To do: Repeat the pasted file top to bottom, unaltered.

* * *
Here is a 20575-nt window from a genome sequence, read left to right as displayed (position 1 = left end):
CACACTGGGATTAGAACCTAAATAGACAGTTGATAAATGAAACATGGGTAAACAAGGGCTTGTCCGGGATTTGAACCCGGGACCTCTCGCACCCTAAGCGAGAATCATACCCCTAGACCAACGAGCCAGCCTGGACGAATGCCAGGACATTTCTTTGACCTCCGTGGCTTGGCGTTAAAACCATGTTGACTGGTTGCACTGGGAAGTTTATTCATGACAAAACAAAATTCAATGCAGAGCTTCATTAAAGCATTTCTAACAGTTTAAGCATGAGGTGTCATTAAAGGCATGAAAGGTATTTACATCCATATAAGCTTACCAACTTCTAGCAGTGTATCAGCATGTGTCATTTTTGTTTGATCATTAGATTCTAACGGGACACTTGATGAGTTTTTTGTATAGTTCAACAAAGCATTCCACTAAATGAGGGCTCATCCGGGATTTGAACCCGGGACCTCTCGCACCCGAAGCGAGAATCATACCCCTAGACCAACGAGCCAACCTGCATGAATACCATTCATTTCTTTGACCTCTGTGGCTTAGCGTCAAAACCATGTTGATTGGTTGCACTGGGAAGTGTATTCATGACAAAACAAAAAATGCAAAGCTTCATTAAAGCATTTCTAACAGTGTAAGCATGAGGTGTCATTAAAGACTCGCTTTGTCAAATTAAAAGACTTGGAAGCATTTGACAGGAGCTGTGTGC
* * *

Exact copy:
Here is a 20575-nt window from a genome sequence, read left to right as displayed (position 1 = left end):
CACACTGGGATTAGAACCTAAATAGACAGTTGATAAATGAAACATGGGTAAACAAGGGCTTGTCCGGGATTTGAACCCGGGACCTCTCGCACCCTAAGCGAGAATCATACCCCTAGACCAACGAGCCAGCCTGGACGAATGCCAGGACATTTCTTTGACCTCCGTGGCTTGGCGTTAAAACCATGTTGACTGGTTGCACTGGGAAGTTTATTCATGACAAAACAAAATTCAATGCAGAGCTTCATTAAAGCATTTCTAACAGTTTAAGCATGAGGTGTCATTAAAGGCATGAAAGGTATTTACATCCATATAAGCTTACCAACTTCTAGCAGTGTATCAGCATGTGTCATTTTTGTTTGATCATTAGATTCTAACGGGACACTTGATGAGTTTTTTGTATAGTTCAACAAAGCATTCCACTAAATGAGGGCTCATCCGGGATTTGAACCCGGGACCTCTCGCACCCGAAGCGAGAATCATACCCCTAGACCAACGAGCCAACCTGCATGAATACCATTCATTTCTTTGACCTCTGTGGCTTAGCGTCAAAACCATGTTGATTGGTTGCACTGGGAAGTGTATTCATGACAAAACAAAAAATGCAAAGCTTCATTAAAGCATTTCTAACAGTGTAAGCATGAGGTGTCATTAAAGACTCGCTTTGTCAAATTAAAAGACTTGGAAGCATTTGACAGGAGCTGTGTGC